This past summer, nearly 1,200 alumni from across MOR’s leadership development programs responded to our survey invitations and shared, amongst other things, how their MOR experiences have proven helpful during the pandemic and what they were prioritizing over the next six months. Your feedback is a gift, and we thank everyone who took the time to respond. At MOR, we are committed to supporting our alumni in your lifelong leadership journey. The insight provided by this survey is enabling MOR to craft a variety of new and evolved solutions to help you best meet the challenges of these times.
How MOR experiences have proven helpful
Three main themes encapsulated how participation in a MOR program helped respondents navigate the pandemic: relationships, emotional intelligence, and strategic thinking.
Relationships are currency, and, for many, that currency has been indispensable during the pandemic. This has taken two main forms: relationship networks built through the MOR program that are helping alumni help their institutions navigate complex and ever-changing realities, and the value of relationships to alums personally in helping them navigate and persevere through these challenging times. In both cases, having colleagues who share the “MOR glossary” of mindsets, toolsets, and skillsets has helped. Not everything revolved around existing relationships and networks:, the 4 I’s of initiate, inquire, invest, and influence were cited by many as a helpful framework to use for building relationships while socially distanced.
Being part of my campus community of ITLP grads before COVID-19 has paid big dividends during COVID-19. We know each other, trust each other, and have each others' backs. We have a shared vocabulary and toolkit, and I'm always getting ideas from other ITLP grads. I have continued meeting with my peer coaching partners during COVID-19. These are just some of the things that have been helpful. To list them all would take days!
Lisa Jansen, 2011 IT Leaders @ University of Wisconsin System Program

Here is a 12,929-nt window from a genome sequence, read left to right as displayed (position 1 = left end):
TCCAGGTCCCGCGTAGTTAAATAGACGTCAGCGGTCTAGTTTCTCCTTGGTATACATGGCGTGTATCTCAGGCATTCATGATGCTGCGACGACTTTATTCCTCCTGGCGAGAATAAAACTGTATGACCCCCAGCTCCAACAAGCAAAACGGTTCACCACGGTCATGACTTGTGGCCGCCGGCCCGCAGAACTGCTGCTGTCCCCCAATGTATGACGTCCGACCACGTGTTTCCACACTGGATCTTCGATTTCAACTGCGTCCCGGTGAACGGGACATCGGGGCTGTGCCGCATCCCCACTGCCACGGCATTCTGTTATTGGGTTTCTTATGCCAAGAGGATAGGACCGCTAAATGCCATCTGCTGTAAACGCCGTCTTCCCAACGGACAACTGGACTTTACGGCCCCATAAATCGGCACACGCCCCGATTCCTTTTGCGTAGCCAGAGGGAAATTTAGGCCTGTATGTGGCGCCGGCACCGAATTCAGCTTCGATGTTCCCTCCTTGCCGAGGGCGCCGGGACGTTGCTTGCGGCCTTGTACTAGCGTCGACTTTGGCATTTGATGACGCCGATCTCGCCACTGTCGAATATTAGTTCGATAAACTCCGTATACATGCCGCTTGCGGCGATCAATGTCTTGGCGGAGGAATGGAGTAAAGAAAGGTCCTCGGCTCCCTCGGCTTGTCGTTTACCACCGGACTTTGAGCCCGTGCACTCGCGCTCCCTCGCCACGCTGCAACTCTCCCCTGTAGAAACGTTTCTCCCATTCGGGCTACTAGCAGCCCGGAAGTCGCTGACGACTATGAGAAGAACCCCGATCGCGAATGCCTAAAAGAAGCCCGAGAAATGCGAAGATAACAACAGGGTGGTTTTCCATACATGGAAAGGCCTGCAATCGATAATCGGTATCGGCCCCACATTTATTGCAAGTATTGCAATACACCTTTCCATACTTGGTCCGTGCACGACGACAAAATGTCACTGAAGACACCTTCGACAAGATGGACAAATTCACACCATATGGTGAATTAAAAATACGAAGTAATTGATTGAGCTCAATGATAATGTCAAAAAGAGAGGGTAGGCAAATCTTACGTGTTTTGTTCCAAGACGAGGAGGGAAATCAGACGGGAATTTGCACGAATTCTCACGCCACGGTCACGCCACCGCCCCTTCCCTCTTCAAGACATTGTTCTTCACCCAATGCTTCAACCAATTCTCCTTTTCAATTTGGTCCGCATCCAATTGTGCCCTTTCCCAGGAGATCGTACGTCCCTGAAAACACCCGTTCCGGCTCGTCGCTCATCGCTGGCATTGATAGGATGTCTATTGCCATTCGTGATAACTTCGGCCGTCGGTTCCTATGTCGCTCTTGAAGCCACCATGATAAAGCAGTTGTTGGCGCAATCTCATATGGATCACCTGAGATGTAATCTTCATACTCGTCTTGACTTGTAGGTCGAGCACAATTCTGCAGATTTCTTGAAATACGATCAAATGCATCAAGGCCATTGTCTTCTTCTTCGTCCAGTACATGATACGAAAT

Making sense of pandemic realities over the past few months has elicited more than a few strong emotional reactions. Survey respondents recognized this, and many cited emotional intelligence as a key toolset. Comments touched on all five dimensions of emotional intelligence: social awareness of others’ emotional state, relationship management in the context of that awareness, self-awareness of our own emotional state and its impact, self-management of those states, and doing what we can to stay healthy so that we can most effectively lead. Of all those items, staying healthy seems to be the most difficult for the collective community, given the increased demands on our time necessitated by the pandemic. Other, related themes that emerged from the survey included exercising the habit of mindfulness, being present (even though often virtually), and communicating effectively.
Emotional Intelligence and listening skills have been key at this time when people have all types of varying degrees of personal stress. Understanding and acknowledging personal situations has been very important as we appropriately engage our staff and continue to manage our ongoing IT support to the University.
Elizabeth Dority, 2013 Advanced MOR Leaders Program
While we are at times frantically moving toward action, we can’t make up in tactics that which we lack in strategy. Getting up on the balcony was critical for many during this time, and many noted that it was a challenge to see the bigger picture when so much was changing so quickly. For many, the three lenses have been an important framework to enable them to see the unfolding strategic, political and cultural dynamics of their institution—and how to navigate them in effectively leading change. The theme of communication arose here as well: much more frequent communication with staff and other stakeholders is critical given the rapid rate of change.